WINNIPEG (Reuters) - Canada has complained to China about the behavior of Foreign Minister Wang Yi, who publicly berated a Canadian journalist in Ottawa this week, Prime Minister Justin Trudeau said on Friday.
Wang lost his temper on Wednesday when pressed by a female reporter about human rights in China, saying the question was unacceptable and calling her arrogant and irresponsible.
The incident occurred after a meeting with Canadian Foreign Minister Stephane Dion, who raised the case of Kevin Garratt, a Canadian citizen charged with spying in China.
Dion and Canadian Foreign Ministry officials had “expressed our dissatisfaction to both the Chinese foreign minister and the ambassador of China to Canada... (about) the way our journalists were treated,” Trudeau told a news conference in Winnipeg.
No one was immediately available for comment at the Chinese embassy in Ottawa.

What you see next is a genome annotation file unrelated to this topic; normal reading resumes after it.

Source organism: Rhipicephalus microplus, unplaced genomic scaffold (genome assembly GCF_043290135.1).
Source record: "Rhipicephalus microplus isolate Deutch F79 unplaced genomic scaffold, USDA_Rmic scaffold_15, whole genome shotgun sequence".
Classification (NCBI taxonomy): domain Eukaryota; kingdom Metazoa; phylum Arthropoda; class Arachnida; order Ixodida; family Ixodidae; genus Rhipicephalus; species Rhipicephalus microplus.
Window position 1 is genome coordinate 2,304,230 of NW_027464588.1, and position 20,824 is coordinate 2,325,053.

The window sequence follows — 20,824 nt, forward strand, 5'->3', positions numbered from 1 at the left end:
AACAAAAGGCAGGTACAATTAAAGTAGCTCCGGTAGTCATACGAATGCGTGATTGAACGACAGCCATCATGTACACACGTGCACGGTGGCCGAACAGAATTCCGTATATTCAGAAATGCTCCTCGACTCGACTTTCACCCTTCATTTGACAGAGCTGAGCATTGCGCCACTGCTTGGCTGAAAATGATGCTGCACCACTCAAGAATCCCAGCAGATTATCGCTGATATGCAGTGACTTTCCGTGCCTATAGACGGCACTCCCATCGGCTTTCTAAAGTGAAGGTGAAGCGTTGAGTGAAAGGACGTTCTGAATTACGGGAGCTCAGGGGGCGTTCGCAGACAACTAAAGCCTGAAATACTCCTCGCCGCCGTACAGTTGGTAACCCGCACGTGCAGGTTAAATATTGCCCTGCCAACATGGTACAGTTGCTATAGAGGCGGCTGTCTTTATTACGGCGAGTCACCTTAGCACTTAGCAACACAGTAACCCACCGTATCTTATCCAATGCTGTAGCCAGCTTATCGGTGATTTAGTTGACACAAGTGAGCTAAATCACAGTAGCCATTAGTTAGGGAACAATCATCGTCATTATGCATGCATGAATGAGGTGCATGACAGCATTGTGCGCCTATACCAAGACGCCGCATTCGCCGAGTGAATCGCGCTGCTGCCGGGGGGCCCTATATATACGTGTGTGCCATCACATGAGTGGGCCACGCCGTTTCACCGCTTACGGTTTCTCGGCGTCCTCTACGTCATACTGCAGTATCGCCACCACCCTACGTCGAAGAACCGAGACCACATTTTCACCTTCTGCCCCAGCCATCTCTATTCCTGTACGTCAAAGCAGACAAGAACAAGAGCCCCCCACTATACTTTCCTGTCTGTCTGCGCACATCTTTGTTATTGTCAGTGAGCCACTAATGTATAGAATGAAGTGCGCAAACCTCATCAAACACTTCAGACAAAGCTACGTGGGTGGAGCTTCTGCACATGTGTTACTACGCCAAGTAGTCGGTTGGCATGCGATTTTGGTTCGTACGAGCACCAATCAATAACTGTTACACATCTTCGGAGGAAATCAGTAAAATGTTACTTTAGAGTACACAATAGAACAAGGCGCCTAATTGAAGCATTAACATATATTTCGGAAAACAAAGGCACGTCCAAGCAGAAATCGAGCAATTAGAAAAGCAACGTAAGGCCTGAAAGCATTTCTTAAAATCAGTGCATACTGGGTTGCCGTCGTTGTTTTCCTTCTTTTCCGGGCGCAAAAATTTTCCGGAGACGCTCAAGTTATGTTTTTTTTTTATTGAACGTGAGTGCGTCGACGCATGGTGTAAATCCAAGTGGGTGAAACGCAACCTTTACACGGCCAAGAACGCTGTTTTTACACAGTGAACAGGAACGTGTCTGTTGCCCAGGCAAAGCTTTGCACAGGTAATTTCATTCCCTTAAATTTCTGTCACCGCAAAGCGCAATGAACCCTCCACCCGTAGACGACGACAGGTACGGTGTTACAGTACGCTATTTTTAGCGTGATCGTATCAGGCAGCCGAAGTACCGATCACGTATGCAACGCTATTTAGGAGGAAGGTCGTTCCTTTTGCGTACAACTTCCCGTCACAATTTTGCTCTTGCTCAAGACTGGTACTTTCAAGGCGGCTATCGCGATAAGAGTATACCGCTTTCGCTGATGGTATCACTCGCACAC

The affair comes at a delicate time for Trudeau, who wants to boost trade with China to help revive a struggling Canadian economy. He is set to visit China in late August in the run-up to a G20 summit in Hangzhou.
China wants a free trade agreement with Canada. Opinion polls have consistently shown Canadians are divided about the idea, citing concerns about human rights, freedom of religion and fears of increasing Chinese influence in Canada.
Trudeau, saying there was no evidence to back the charges of spying against Garratt, raised the case with Wang at a private meeting on Wednesday. The Canadian was detained in August 2014 near China’s sensitive border with North Korea.
“We will continue to bring up human rights concerns every chance we get ... the way Canada has always engaged best in the world is to be active and vocal about the things we are concerned about and disagree on, while at the same time looking for common ground,” Trudeau said.
Dion, criticized by commentators for not intervening on behalf of the Canadian reporter, on Friday told journalists that she was “a professional with a thick skin” and did not need him to go her rescue.
Additional reporting by David Ljunggren; Editing by Alan Crosby